School life can be hard for any child， but if you add severe learning difficulties into the mix， it can be unbearable. This was the case for William Carter， who really struggled throughout his primary education. To make things worse， he was laughed at by classmates for his learning difficulties.
At 13， he was still unable to read. However， when he was properly diagnosed with severe difficulty in reading and writing as well as sport， his education turned around. Eventually， Carter managed to gain a first-class degree in politics and international relations at the University of Bristol in England. After receiving a scholarship， he is now studying for a PhD in political geography at the University of California， Berkeley.
“Learning how to read and write made the world more real and perceptible（可感知的） to me and I got closer to the world，” the academic shared with us.
Spending so long without being properly diagnosed makes his achievements even more incredible. The process to have special needs recognized by an educational body can be exhausting. Yet as soon as the diagnosis is made， life becomes more bearable for the child， with lessons and materials adapted to give him a chance to grasp what he is trying to learn. The fact that Carter's achievements are so impressive demonstrates how capable kids with special needs truly are. Carter seems almost grateful for his learning disabilities. He believes “fundamentally， dyslexia（讀写障碍） made me who I am today”.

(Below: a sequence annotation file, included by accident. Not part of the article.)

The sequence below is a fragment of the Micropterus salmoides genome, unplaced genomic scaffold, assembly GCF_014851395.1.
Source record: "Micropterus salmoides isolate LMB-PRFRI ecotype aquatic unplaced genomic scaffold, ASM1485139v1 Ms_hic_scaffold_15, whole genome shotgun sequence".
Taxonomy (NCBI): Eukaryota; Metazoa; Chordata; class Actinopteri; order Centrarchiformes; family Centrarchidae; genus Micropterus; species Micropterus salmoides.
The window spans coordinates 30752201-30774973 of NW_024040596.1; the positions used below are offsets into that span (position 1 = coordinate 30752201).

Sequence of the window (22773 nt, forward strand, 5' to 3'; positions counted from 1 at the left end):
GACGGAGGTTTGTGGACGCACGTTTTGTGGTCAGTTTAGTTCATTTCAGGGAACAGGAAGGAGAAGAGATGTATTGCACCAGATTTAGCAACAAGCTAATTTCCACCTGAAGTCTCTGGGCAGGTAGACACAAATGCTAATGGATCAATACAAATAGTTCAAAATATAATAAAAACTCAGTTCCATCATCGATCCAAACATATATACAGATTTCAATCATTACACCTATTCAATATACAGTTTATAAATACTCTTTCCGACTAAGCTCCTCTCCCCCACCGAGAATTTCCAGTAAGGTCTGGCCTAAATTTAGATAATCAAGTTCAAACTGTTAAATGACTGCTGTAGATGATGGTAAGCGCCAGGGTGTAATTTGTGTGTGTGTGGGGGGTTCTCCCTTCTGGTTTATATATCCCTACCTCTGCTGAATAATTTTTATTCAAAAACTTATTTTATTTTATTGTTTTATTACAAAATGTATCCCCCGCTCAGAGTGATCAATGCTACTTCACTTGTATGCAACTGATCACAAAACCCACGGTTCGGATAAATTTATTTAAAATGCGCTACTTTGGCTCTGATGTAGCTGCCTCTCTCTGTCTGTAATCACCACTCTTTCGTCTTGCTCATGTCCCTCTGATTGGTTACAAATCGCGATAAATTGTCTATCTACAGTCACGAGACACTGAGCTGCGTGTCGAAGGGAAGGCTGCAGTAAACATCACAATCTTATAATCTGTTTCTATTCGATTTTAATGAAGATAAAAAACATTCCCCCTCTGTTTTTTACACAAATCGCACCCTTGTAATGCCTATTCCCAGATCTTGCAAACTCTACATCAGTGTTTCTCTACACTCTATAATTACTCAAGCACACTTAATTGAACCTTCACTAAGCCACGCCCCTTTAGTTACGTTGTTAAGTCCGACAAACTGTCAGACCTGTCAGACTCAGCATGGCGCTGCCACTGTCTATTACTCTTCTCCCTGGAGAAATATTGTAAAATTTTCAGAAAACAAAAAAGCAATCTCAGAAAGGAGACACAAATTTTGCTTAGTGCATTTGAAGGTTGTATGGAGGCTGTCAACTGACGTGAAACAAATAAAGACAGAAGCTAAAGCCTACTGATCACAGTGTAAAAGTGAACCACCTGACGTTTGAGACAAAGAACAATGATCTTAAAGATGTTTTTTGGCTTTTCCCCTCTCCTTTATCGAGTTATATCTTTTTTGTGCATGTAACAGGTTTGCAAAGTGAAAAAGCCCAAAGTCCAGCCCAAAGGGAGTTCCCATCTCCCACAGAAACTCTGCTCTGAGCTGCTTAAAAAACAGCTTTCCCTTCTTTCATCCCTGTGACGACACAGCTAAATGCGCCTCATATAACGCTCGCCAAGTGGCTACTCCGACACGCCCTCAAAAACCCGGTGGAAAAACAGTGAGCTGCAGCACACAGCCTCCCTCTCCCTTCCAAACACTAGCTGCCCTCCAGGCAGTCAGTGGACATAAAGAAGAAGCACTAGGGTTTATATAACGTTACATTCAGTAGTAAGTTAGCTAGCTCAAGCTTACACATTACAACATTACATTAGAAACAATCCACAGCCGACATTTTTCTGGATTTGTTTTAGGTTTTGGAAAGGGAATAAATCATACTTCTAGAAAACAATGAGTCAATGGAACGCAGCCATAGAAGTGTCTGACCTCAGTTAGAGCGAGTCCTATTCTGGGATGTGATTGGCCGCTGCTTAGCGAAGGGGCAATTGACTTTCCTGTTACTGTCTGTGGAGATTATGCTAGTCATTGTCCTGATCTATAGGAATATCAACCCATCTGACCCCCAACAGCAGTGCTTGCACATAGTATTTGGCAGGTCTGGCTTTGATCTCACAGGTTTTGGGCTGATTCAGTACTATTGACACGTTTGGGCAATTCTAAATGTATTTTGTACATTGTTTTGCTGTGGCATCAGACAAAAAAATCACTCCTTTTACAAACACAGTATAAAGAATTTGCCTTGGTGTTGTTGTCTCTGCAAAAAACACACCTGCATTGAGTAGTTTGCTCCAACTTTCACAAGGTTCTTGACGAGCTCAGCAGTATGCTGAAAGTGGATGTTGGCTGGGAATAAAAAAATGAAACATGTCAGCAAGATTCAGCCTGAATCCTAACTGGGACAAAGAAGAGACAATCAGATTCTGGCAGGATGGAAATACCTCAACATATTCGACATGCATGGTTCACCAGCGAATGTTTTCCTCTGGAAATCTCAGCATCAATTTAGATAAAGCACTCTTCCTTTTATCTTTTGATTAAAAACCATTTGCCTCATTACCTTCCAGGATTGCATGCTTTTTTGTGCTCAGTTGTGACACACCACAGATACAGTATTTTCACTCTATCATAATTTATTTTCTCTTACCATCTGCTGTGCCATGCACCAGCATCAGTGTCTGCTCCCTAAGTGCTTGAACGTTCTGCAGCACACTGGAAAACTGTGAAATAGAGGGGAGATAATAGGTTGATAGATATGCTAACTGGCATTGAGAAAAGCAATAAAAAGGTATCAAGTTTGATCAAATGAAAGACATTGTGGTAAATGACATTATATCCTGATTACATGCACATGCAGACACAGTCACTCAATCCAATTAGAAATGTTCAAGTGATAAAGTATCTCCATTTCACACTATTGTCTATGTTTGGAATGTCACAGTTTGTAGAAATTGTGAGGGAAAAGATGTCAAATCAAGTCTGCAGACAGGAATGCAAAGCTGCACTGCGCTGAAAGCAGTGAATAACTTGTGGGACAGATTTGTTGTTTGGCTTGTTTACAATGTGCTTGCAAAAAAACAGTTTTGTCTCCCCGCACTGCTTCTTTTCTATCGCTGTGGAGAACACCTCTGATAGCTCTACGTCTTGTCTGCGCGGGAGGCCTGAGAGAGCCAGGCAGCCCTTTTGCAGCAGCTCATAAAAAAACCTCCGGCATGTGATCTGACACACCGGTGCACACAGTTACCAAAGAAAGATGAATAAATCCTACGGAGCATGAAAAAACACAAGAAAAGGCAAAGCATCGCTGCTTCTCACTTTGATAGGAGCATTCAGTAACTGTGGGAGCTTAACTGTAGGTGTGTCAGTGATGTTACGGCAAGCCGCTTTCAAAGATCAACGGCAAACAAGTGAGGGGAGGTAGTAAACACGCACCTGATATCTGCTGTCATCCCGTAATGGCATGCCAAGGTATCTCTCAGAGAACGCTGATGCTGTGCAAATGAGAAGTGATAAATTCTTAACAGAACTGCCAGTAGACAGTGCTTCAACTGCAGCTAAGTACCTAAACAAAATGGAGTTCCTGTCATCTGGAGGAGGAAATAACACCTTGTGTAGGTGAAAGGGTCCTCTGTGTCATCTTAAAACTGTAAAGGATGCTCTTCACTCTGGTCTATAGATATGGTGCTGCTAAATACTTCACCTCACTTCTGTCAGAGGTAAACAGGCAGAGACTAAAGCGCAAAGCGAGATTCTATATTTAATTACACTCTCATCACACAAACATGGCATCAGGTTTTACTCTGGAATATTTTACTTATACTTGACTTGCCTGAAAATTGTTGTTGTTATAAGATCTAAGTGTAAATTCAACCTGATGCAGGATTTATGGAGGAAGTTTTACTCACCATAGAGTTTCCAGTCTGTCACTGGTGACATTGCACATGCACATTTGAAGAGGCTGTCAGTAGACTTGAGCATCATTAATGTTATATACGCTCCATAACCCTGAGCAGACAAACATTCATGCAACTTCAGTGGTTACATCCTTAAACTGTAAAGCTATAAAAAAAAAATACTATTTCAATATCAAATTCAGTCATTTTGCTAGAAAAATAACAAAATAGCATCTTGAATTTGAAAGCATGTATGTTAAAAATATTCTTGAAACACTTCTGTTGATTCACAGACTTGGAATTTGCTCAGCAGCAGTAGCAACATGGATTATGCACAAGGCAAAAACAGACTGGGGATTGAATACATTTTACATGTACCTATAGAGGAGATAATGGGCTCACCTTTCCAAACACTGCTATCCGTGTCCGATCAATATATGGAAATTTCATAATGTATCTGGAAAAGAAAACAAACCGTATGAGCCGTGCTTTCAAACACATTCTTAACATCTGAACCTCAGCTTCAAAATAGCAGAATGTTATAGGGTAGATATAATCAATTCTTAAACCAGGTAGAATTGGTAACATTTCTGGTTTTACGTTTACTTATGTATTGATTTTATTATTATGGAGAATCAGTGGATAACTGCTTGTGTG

The adult's goal is to become a professor of political theory and Black geographies and then follow a career in politics. He aims to correct a system that he feels is lacking： “The fact that I， through luck and the support of others， ‘made it in spite of social-economic barriers， shouldn't justify our system and society.”
In appreciating the opportunities he was given， Carter will no doubt be a brilliant advocate for other children facing inequality at school and an inspiration for other youngsters and their parents.
Which part of the story leaves you the deepest impression？